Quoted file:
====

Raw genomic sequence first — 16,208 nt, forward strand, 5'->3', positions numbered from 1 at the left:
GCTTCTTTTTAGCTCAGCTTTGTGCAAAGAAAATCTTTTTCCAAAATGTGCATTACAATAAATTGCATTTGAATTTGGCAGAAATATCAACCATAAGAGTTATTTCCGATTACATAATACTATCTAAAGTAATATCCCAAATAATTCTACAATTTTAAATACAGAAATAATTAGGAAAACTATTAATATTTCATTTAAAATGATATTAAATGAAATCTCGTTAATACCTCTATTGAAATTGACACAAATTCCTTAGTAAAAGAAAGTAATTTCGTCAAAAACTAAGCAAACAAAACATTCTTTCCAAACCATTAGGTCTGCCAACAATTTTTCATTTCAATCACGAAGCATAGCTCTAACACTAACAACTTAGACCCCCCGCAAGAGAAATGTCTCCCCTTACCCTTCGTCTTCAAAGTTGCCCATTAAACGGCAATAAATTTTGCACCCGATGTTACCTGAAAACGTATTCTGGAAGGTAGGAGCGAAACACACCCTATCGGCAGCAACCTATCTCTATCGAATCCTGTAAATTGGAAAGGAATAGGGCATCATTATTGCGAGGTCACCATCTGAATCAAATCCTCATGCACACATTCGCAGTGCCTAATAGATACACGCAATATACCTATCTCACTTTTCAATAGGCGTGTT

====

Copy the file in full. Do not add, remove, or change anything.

Raw genomic sequence first — 16,208 nt, forward strand, 5'->3', positions numbered from 1 at the left:
GCTTCTTTTTAGCTCAGCTTTGTGCAAAGAAAATCTTTTTCCAAAATGTGCATTACAATAAATTGCATTTGAATTTGGCAGAAATATCAACCATAAGAGTTATTTCCGATTACATAATACTATCTAAAGTAATATCCCAAATAATTCTACAATTTTAAATACAGAAATAATTAGGAAAACTATTAATATTTCATTTAAAATGATATTAAATGAAATCTCGTTAATACCTCTATTGAAATTGACACAAATTCCTTAGTAAAAGAAAGTAATTTCGTCAAAAACTAAGCAAACAAAACATTCTTTCCAAACCATTAGGTCTGCCAACAATTTTTCATTTCAATCACGAAGCATAGCTCTAACACTAACAACTTAGACCCCCCGCAAGAGAAATGTCTCCCCTTACCCTTCGTCTTCAAAGTTGCCCATTAAACGGCAATAAATTTTGCACCCGATGTTACCTGAAAACGTATTCTGGAAGGTAGGAGCGAAACACACCCTATCGGCAGCAACCTATCTCTATCGAATCCTGTAAATTGGAAAGGAATAGGGCATCATTATTGCGAGGTCACCATCTGAATCAAATCCTCATGCACACATTCGCAGTGCCTAATAGATACACGCAATATACCTATCTCACTTTTCAATAGGCGTGTT